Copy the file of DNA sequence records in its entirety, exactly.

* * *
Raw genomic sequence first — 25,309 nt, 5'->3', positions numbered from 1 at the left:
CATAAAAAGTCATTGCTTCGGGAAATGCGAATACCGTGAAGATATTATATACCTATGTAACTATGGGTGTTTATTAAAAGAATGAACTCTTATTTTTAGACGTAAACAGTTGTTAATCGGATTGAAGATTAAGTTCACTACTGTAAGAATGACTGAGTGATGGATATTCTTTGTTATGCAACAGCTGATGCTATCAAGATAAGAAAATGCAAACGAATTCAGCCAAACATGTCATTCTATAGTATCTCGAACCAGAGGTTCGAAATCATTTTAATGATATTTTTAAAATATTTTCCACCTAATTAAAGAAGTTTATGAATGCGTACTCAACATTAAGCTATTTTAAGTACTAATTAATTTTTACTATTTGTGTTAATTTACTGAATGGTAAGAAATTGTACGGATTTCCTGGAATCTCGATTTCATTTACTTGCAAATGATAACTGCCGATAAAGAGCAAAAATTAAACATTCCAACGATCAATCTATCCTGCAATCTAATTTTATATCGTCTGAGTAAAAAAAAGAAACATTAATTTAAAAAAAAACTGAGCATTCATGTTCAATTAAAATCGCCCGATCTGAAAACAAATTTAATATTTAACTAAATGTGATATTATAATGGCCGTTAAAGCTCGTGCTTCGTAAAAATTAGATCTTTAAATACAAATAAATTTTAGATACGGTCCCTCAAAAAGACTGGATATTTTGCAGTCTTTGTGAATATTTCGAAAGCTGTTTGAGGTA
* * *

Raw genomic sequence first — 25,309 nt, 5'->3', positions numbered from 1 at the left:
CATAAAAAGTCATTGCTTCGGGAAATGCGAATACCGTGAAGATATTATATACCTATGTAACTATGGGTGTTTATTAAAAGAATGAACTCTTATTTTTAGACGTAAACAGTTGTTAATCGGATTGAAGATTAAGTTCACTACTGTAAGAATGACTGAGTGATGGATATTCTTTGTTATGCAACAGCTGATGCTATCAAGATAAGAAAATGCAAACGAATTCAGCCAAACATGTCATTCTATAGTATCTCGAACCAGAGGTTCGAAATCATTTTAATGATATTTTTAAAATATTTTCCACCTAATTAAAGAAGTTTATGAATGCGTACTCAACATTAAGCTATTTTAAGTACTAATTAATTTTTACTATTTGTGTTAATTTACTGAATGGTAAGAAATTGTACGGATTTCCTGGAATCTCGATTTCATTTACTTGCAAATGATAACTGCCGATAAAGAGCAAAAATTAAACATTCCAACGATCAATCTATCCTGCAATCTAATTTTATATCGTCTGAGTAAAAAAAAGAAACATTAATTTAAAAAAAAACTGAGCATTCATGTTCAATTAAAATCGCCCGATCTGAAAACAAATTTAATATTTAACTAAATGTGATATTATAATGGCCGTTAAAGCTCGTGCTTCGTAAAAATTAGATCTTTAAATACAAATAAATTTTAGATACGGTCCCTCAAAAAGACTGGATATTTTGCAGTCTTTGTGAATATTTCGAAAGCTGTTTGAGGTA